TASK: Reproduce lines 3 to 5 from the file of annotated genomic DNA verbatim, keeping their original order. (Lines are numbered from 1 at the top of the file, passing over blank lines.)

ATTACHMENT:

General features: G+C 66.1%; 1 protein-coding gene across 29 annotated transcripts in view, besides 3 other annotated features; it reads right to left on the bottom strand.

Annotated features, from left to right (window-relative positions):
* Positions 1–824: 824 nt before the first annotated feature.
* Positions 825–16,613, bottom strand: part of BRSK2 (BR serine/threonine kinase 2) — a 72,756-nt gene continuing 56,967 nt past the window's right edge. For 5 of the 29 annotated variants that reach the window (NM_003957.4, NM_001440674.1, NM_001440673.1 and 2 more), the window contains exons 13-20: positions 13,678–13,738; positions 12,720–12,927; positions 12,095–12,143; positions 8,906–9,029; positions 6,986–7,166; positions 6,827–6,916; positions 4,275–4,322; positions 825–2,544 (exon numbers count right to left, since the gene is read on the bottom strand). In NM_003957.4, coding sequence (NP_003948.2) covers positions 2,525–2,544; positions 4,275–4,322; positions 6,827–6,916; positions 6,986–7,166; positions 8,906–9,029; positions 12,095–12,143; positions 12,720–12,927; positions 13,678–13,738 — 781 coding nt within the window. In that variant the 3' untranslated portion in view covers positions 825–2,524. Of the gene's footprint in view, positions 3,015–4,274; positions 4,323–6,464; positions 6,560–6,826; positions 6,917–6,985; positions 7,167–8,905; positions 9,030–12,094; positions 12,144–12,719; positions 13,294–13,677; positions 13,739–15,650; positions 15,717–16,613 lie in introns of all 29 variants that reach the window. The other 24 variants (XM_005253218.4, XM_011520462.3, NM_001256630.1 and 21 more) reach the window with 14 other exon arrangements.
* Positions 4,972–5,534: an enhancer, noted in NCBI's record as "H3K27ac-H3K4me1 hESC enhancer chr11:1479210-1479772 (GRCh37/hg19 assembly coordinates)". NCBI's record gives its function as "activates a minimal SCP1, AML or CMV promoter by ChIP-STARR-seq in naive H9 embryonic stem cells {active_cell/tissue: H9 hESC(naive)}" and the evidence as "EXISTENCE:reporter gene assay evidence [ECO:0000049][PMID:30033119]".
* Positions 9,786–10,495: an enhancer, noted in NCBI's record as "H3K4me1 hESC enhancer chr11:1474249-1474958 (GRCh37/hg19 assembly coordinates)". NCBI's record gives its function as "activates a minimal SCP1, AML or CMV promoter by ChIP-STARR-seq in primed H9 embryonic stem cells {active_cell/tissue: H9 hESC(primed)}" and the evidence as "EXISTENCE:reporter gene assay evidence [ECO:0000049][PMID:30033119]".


* Positions 1–824: 824 nt before the first annotated feature.
* Positions 825–16,613, bottom strand: part of BRSK2 (BR serine/threonine kinase 2) — a 72,756-nt gene continuing 56,967 nt past the window's right edge. For 5 of the 29 annotated variants that reach the window (NM_003957.4, NM_001440674.1, NM_001440673.1 and 2 more), the window contains exons 13-20: positions 13,678–13,738; positions 12,720–12,927; positions 12,095–12,143; positions 8,906–9,029; positions 6,986–7,166; positions 6,827–6,916; positions 4,275–4,322; positions 825–2,544 (exon numbers count right to left, since the gene is read on the bottom strand). In NM_003957.4, coding sequence (NP_003948.2) covers positions 2,525–2,544; positions 4,275–4,322; positions 6,827–6,916; positions 6,986–7,166; positions 8,906–9,029; positions 12,095–12,143; positions 12,720–12,927; positions 13,678–13,738 — 781 coding nt within the window. In that variant the 3' untranslated portion in view covers positions 825–2,524. Of the gene's footprint in view, positions 3,015–4,274; positions 4,323–6,464; positions 6,560–6,826; positions 6,917–6,985; positions 7,167–8,905; positions 9,030–12,094; positions 12,144–12,719; positions 13,294–13,677; positions 13,739–15,650; positions 15,717–16,613 lie in introns of all 29 variants that reach the window. The other 24 variants (XM_005253218.4, XM_011520462.3, NM_001256630.1 and 21 more) reach the window with 14 other exon arrangements.
* Positions 4,972–5,534: an enhancer, noted in NCBI's record as "H3K27ac-H3K4me1 hESC enhancer chr11:1479210-1479772 (GRCh37/hg19 assembly coordinates)". NCBI's record gives its function as "activates a minimal SCP1, AML or CMV promoter by ChIP-STARR-seq in naive H9 embryonic stem cells {active_cell/tissue: H9 hESC(naive)}" and the evidence as "EXISTENCE:reporter gene assay evidence [ECO:0000049][PMID:30033119]".